Thursday, August 1, 2019

Diabetes mellitus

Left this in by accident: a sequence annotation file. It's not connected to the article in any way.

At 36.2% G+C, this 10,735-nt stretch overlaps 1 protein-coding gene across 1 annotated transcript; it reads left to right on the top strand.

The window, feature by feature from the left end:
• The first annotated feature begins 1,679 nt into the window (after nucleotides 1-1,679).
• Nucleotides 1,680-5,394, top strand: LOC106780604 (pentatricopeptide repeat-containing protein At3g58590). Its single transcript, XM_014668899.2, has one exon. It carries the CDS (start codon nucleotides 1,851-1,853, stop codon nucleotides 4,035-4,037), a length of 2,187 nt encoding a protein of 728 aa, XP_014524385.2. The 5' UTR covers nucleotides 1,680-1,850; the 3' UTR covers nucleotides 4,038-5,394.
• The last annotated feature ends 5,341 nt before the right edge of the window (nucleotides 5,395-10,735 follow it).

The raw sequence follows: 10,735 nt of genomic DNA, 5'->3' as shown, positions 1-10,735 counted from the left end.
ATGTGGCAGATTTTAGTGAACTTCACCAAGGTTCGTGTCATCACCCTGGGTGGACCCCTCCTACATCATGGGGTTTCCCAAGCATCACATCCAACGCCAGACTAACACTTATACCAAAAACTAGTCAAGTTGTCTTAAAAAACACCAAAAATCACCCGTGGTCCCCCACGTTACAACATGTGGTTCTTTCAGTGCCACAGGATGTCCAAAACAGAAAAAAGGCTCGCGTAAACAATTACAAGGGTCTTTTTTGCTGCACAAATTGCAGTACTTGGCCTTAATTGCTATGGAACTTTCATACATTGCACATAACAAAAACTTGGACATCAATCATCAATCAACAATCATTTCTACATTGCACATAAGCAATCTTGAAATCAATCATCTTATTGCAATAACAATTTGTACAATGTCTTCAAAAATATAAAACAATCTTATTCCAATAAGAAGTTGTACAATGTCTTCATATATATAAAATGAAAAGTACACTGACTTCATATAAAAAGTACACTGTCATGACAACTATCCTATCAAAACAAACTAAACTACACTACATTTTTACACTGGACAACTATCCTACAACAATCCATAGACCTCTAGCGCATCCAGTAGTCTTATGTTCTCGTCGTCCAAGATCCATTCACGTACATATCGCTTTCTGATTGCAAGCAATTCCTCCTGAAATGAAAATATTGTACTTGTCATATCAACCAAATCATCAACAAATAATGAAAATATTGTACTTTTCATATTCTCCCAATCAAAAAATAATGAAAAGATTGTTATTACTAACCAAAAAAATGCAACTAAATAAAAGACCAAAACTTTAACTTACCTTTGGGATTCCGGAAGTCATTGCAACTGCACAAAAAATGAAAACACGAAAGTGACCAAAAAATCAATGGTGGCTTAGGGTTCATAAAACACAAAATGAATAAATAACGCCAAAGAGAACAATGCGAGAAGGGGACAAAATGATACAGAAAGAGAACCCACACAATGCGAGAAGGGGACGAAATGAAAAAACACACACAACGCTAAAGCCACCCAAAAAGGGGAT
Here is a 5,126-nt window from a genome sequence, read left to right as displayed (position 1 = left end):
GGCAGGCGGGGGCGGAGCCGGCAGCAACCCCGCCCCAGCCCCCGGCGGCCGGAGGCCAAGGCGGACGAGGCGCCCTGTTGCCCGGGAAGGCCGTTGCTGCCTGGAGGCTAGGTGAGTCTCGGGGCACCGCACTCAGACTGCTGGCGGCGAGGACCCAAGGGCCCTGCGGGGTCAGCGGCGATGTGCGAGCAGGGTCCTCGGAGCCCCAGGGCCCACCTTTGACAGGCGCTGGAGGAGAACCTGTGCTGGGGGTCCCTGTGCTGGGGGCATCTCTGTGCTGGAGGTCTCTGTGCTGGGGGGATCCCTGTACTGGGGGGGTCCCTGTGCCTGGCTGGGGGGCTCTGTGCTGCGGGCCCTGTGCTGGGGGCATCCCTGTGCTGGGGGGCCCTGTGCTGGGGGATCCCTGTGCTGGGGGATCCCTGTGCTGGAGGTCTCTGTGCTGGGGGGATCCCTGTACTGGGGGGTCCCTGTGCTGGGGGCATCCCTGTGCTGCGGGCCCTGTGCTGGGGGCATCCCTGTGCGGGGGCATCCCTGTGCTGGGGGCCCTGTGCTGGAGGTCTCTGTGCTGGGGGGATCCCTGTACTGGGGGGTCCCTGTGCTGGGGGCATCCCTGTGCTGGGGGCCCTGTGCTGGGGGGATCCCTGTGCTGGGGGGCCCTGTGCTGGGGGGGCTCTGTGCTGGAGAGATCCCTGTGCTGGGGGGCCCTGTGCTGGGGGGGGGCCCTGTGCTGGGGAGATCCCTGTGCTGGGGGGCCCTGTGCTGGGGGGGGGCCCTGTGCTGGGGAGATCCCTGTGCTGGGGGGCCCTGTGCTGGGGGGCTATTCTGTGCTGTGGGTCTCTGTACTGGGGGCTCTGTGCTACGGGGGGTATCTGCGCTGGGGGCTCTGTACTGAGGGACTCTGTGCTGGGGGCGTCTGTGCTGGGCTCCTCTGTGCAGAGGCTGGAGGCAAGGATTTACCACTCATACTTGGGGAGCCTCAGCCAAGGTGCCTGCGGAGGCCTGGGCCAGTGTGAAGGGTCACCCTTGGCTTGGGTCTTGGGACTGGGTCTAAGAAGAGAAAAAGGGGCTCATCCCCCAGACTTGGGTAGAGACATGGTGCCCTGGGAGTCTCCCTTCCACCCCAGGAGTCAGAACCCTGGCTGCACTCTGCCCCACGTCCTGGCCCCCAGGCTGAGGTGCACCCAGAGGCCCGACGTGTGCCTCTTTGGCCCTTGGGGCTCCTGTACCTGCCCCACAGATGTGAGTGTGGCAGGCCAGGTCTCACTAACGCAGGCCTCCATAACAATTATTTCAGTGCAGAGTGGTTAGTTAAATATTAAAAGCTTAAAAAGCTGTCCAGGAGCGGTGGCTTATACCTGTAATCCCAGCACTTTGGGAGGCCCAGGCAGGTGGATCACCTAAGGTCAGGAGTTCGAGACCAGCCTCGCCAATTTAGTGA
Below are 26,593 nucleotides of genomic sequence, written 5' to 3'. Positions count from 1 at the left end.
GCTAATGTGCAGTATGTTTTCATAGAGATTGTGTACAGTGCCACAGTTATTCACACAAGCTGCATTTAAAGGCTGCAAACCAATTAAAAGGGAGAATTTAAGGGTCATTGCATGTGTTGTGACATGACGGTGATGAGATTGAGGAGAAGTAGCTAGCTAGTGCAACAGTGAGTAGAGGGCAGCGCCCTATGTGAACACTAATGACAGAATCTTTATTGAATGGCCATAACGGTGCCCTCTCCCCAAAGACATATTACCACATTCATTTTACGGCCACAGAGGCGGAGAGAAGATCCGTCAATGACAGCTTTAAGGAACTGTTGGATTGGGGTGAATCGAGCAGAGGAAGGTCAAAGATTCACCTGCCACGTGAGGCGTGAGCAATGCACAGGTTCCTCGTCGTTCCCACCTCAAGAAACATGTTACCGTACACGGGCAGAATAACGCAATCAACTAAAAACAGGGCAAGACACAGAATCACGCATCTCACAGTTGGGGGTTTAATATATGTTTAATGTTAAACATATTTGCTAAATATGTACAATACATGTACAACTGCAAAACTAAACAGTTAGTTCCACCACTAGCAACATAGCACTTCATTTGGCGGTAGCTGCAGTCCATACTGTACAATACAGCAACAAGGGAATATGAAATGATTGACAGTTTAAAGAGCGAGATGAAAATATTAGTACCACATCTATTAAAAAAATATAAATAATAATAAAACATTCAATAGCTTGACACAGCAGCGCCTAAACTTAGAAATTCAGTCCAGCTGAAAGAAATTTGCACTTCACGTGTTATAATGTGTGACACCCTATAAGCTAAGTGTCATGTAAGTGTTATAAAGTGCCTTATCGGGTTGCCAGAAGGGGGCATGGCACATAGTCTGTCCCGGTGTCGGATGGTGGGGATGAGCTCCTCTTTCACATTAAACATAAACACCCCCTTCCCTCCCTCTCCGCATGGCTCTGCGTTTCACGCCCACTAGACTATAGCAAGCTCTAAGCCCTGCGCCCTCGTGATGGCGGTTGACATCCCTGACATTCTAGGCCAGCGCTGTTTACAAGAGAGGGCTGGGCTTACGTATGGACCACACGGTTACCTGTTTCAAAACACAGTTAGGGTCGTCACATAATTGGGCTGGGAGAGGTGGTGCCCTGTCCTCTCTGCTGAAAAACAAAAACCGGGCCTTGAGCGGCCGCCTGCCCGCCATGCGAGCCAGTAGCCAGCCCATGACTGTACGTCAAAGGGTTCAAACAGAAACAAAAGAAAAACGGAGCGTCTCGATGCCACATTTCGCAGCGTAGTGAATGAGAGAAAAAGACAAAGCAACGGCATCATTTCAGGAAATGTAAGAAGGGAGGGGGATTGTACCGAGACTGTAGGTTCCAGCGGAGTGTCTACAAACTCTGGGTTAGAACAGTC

Diabetes mellitus is a group of metabolic diseases characterized by elevated levels of glucose in the blood or hyperglycemia resulting from defects in insulin secretion, insulin action, or both. Normally a certain amount of glucose circulates in the blood. The major sources of this glucose are absorption of ingested food in the gastrointestinal tract and formation of glucose by the liver from food substances (Kozier et. l, 2002). Client’s name is Mr. Harvey, 48 years old and has three children and he is newly diagnosed having Type 1 Diabetes. He is a college undergraduate and has experienced working in a restaurant as chief cook until now where in he works for 6 hours. He is also a small businessman and is greatly affected by the economic condition as of the present.He only earns enough for his kids since he is a single parent; he earns about 350 dollars a day including his earnings in his small business. These factors aforementioned greatly influence to his ability to access the necessary healthcare that he should have. Yes, he has a job but his earnings is not enough for him to be thoroughly be checked by healthcare professionals, and also because he has three kids which are all studying as well.As a single parent, it is his job also to look after his children and this means all his extra time will be devoted to them and he will not be able to attend to his own needs and other self- care practices needed for his condition. Although he can do some modification in his diet still he cannot manage to consistent all throughout because he still has a lot of things to attend to, but nevertheless as a college undergraduate he has some basic knowledge about the condition he has which is Type 1 Diabetes.Although he has a job and a business of his own it still does not erase the fact that he is a single parent of three kids, maybe he can buy some medicine for his condition but it will not be continuous because he will tend to prioritize other things. Prognosis of his condition would be poor because he cannot focus on the treatments that he should be getting to alleviate his condition; Diabetes is such a silent killer especially when complications arise. Lastly, diabetes can be fatal. Diabetes Mellitus Diabetes Mellitus (DM) is a common and potentially serious, chronic metabolic condition which is characterized predominantly by hyperglycemia and other manifestations. Diabetes can be a devastating condition with long lasting hazardous consequences since due to its chronicity it affects almost all the major organs of the body including the eyes, the kidneys, the nerves, heart and blood vessels (Jennifer, 1998).There are two main types of Diabetes Mellitus viz. Type 1 Diabetes Mellitus (also termed as Insulin Dependent Diabetes Mellitus or IDDM and juvenile Diabetes Mellitus) and Type 2 Diabetes Mellitus (also known as Non-Insulin Dependent Diabetes Mellitus or NIDDM and adult-onset Diabetes Mellitus) (Jennifer, 1998). Type 1 DM is more common as compared to type 2 DM in younger age groups and accounts for almost two-thirds of the cases of diabetes diagnosed amongst individuals less than 19 years of age (Levitsky & Misra, 2008).Epidemiology of DM – The magnitude of the problemI n the United States, Diabetes Mellitus is the fourth leading cause of death and accounts to 178,000 deaths per year (Do I Have Diabetes?, 1998). Individuals with DM have been shown to have a 5-10 years shorter lifespan as compared to their normal counterparts (Lipsky & Sharp, 2004). Moreover, DM also contributes to significant morbidity and remains amongst the leading cause of blindness in adults in the 20-74 years age group. Similarly, it also remains as one of the most common causes of non-traumatic lower-limb amputation and end-stage renal disease (ESRD) (Votey & Peters, Diabetes Mellitus, Type 1 – A Review, 2007).It was estimated that about 7% of the U.S population (20.8 million individuals) were inflicted with this condition in the year 2005. Amongst these, 14.6 million were diagnosed as having DM while the rest were undiagnosed. Moreover, an additional 54 million people were shown to have pre-diabetes’ (defined below) (Votey & Peters, Diabetes Mellitus, Type 1 â €“ A Review, 2007). It is alarming to note that over the past decades, the incidence of DM has been increasing and it was observed that the percentage of adults in the U.S diagnosed with DM increased by 49% (from 4.9 to 7.3%) during the period 1990-2000 (Lipsky & Sharp, 2004).Diabetes Mellitus is also important from an economic and public health perspective as well since it leads to both direct and indirect costs of health care. The magnitude of the problem can be judged by the fact that in the year 2002, the per-capita healthcare cost for diabetic individuals was $13,243 as opposed to $2560 for non-diabetics (Votey & Peters, Diabetes Mellitus, Type 2 – A Review, 2009).Type 1 and Type 2 DM – A comparisonAs discussed above, there are two main types of Diabetes mellitus – type 1 DM and type 2 DM – which differ in etiologies and pathogenesis. DM was classified into two major subtypes viz. IDDM and NIDDM in 1979 by the National Diabetes Data Group and thi s classification was later endorsed by WHO (Jennifer, 1998). However, this classification had certain limitations and therefore the recent guidelines classify DM into four main groups viz. type 1 DM, type 2 DM, â€Å"other specific types† and gestational diabetes (Jennifer, 1998).According to the recent guidelines, the diagnosis of DM requires two fasting plasma glucose levels of 126 mg per dL (7.0 mmol per L) or greater. Moreover, if after a glucose load of 75 g a patient has two two-hour postprandial plasma glucose (2hrPPG) readings of 200 mg per dL (11.1 mmol per L) or higher or two random blood sugar levels of 200 mg per dL (11.1 mmol per L) or higher, he/she can be diagnosed as being diabetic.It is preferable to use the fasting plasma glucose level, due to its better reproducibility and easier administration, however, in clinical practice, a combination of any two abnormal test results can be employed (Jennifer, 1998). In addition to full blown DM, the American Diabetes Association has defined another category, pre-diabetes. This is a state in which ‘the blood glucose levels are higher than normal but not high enough to be diagnosed as diabetes’ (Votey & Peters, Diabetes Mellitus, Type 1 – A Review, 2007).Type 1 DM is a metabolic disorder resulting from the autoimmune destruction of the pancreatic beta cells located in the Islets of Langerhans which results in a progressive disability to secrete insulin (Votey & Peters, Diabetes Mellitus, Type 1 – A Review, 2007). Type 1 DM can present at any age the most common presentation being in childhood but one-fourth of cases are diagnosed in adults. (Levitsky & Misra, 2008). This late presentation of type 1 diabetes mellitus has been termed as latent autoimmune diabetes of the adult (LADA). Studies have suggested that type 1 DM occurs in individuals who are genetically predisposed to developing this disease and its onset may be triggered by certain environment agents such as viru ses and toxins (Votey & Peters, Diabetes Mellitus, Type 1 – A Review, 2007).Once the onset is triggered, there is progressive destruction of the beta cells and a subsequent decrease in insulin production. However, during this period the individual is asymptomatic and euglycemic (Eisenbarth & McCulloch, 2009). Overt hyperglycemia is manifested when more than 80-90% of the beta cells have been destroyed (Votey & Peters, Diabetes Mellitus, Type 1 – A Review, 2007). Recently, a newer subtype of type 1 DM has been identified which is characterized by a non-immune mediated destruction of pancreatic islet cells and has been termed as Type 1B DM (Eisenbarth & McCulloch, 2009).It is a well established fact that type 1 DM is genetically determined. Several genes have been implicated to play a role in the pathophysiology of type 1 DM including polymorphisms in HLA-DQalpha, HLA-DQbeta, HLA-DR, preproinsulin, the PTPN22 gene, CTLA-4, interferon-induced helicase, IL2 receptor (CD25) , a lectin-like gene (KIA0035), ERBB3e, and an undefined gene at 12q (Eisenbarth & McCulloch, 2009).In individuals with type 1 DM, genetic markers are present since birth. However, it has been elucidated that immune markers develop after the onset of the autoimmune process of beta cell destruction and metabolic derangements can be identified once a significant proportion of beta cells have been destroyed but before the occurrence of symptoms (Eisenbarth & McCulloch, 2009).The immune markers which have been identified for type 1 DM include antibodies to the islet cell (IA2) and to insulin (IAA). Moreover, autoantibodies to islet–glutamate decarboxylase (GAD) including anti-GAD65 have been found in patients with type 1 DM and are of particular importance in adults with this disease since these antibodies are clinically detectable and can be used to aid in the detection and diagnosis of type 1 DM in adults (Votey & Peters, Diabetes Mellitus, Type 1 – A Review, 2007).Type 2 DM is relatively far more common than Type 1 DM, especially amongst adults accounts for almost 80-90% of all the cases of DM in various regions of the world (Gerich, 1998). Over the past few decades, epidemiologic studies have identified an alarming increase has been observed in the cases of Type 2 DM to an extent that type 2 DM is now being regarded as an epidemic. In a study conducted in a Japanese population comprising of children of school going age, type 2 DM was found to be seven times more common as compared to type 1 DM and a 30-fold increase in its incidence was noticed over the last two decades (Rosenbloom, 1999).Type 2 DM typically affects individuals aged greater than 40 years but more recently it has been observed to be occurring more frequently in younger age groups and has been found in individuals who are as young as two years of age and have a positive family history of this disorder. There are various factors which have led to an increase in the incidence of type 2 DM in younger age groups. These include increasing incidence of obesity and a sedentary lifestyle amongst children and an increase in the life expectancy, with more individuals surviving past the age of 65 years (Votey & Peters, Diabetes Mellitus, Type 2 – A Review, 2007).The etiology of Type 2 DM is a multifactorial and it arises from a complex interplay of both genetic and environmental influences. The inheritance of this disorder does not follow the simple Mandelian patterns. Infact, this disorder has a polygenic inheritance requiring multiple gene polymorphisms (Gerich, 1998). Lipsky describes the genetic-environmental interaction which is implicated in the development of type 2 DM as â€Å"A good analogy is that although genetics loads the gun, environment pulls the trigger (Lipsky, 2004).†Several genes have been implicated in the causation of type 2 DM. Amongst these the three most consistently identified genes include TCF7L2, KCNJ11, and PPARG (Lyssenko, 2008 ). However, more recently, a number of novel genes which increase an individual’s susceptibility to type 2 DM have been identified including CDKAL1, IGF2BP2, the locus on chromosome 9 close to CDKN2A/CDKN2B, FTO, HHEX, SLC30A8, WFS1, JAZF1, CDC123/CAMK1D, TSPAN8/LGR5, THADA, ADAMTS9, and NOTCH2 (Lyssenko, 2008).The pathogenesis of Type 2 DM is different from type 1 DM in that it results from both an impairment in insulin sensitivity and insulin secretion as opposed to Type 1 DM which results solely from impaired insulin secretion (Gerich, 2009). Individuals with type 2 DM have end-organ or peripheral resistance to insulin and additionally a defect in the production of insulin and recent data suggests that both must co-exist for causing manifestations of type 2 DM. Several risk factors have been identified which increase a person’s susceptibility to developing type 2 AM.These include a positive family history of DM, and increase in the Body Mass Index (BMI), impaired or elevated Liver Function Tests (LFTs), comorbid conditions such as current smoking status and hypertension, decreased measures of insulin secretion and action, Hispanic, Native American, African American, Asian American, or Pacific Islander descent , a history of GDM or of delivering a baby with a birth weight of >9 lb and Polycystic ovarian syndrome (Lyssenko, 2008 and Votey & Peters, Diabetes Mellitus, Type 2 – A Review, 2007).Amongst other risk factors, obesity is one of the most consistently identified and the strongest risk factor for the development of type 2 DM. Moreover, studies have shown that intraabdominal obesity is of particular significance in causing insulin resistance (Gerich, 2009). Most of these risk factors are modifiable and current public health strategies focus on targeting these modifiable risk factors in addition to pharmacologic intervention for the control of type 2 DM.The complications of DM are numerous and diverse and include increased susceptibil ity to infections, microvascular complications including nephropathy, neuropathy and retinopathy which can lead to subsequent end-organ failure and macrovascular complications, which include stroke and coronary artery disease (Diabetes Mellitus, Type 2 – A Review, 2007).In conclusion, DM is a common disorder and affects a large proportion of the population globally. There are two main types of DM viz. type1 and type 2 and both differ in etiology and pathogenesis. DM can lead to several manifestations and complications and hence is a major public health concern. Although extensive research has been conducted in order to identify the underlying etiology of both types of DM, there is a pressing need to explore the arena of prevention measures for this disorder and devise strategies to control the increasing incidence of Type 2 DM in the younger age groups.ReferencesDo I Have Diabetes? (1998, October 15). Retrieved April 20, 2009, from American Family Physician: http://www.aafp.o rg/afp/AFPprinter/981015ap/981015b.htmlEisenbarth, G. S., & McCulloch, D. K. (2009, February 11). Pathogenesis of type 1 diabetes mellitus. Retrieved April 20, 2009, from Uptodate online:, John E. (1998) The Genetic Basis of Type 2 Diabetes Mellitus: Impaired Insulin Secretion versus Impaired Insulin Sensitivity. Endocrine Reviews 19(4): 491–503Jennifer, M. (1998). Diagnosis and Classification of Diabetes Mellitus: New Criteria. American Famil Physician .Levitsky, L. L., & Misra, M. (2008, November 18). Epidemiology, presentation, and diagnosis of type 1 diabetes mellitus in children and adolescents. Retrieved April 20, 2009, from Uptodate Online:, M. S., & Sharp, L. K. (2004). Preventive Therapy for Diabetes: Lifestyle Changes and th e Primary Care Physician. American Family Physician .Lyssenko Valeria et al. (2008) Clinical Risk Factors, DNA Variants, and the Development of Type 2 Diabetes. The New England Journal of Medicine 359; 21Rosenbloom, Arlan L. and Joe Jenny R. (1999). Emerging epidemic of Type 2 Diabetes Mellitus in Youth. Diabetes Care 22:345–354Votey, S. R., & Peters, A. L. (2007, October 2). Diabetes Mellitus, Type 1 – A Review. Retrieved April 2, 2009, from emedicine:, S. R., & Peters, A. L. (2009, February 2). Diabetes Mellitus, Type 2 – A Review. Retrieved April 20, 2009, from emedicine: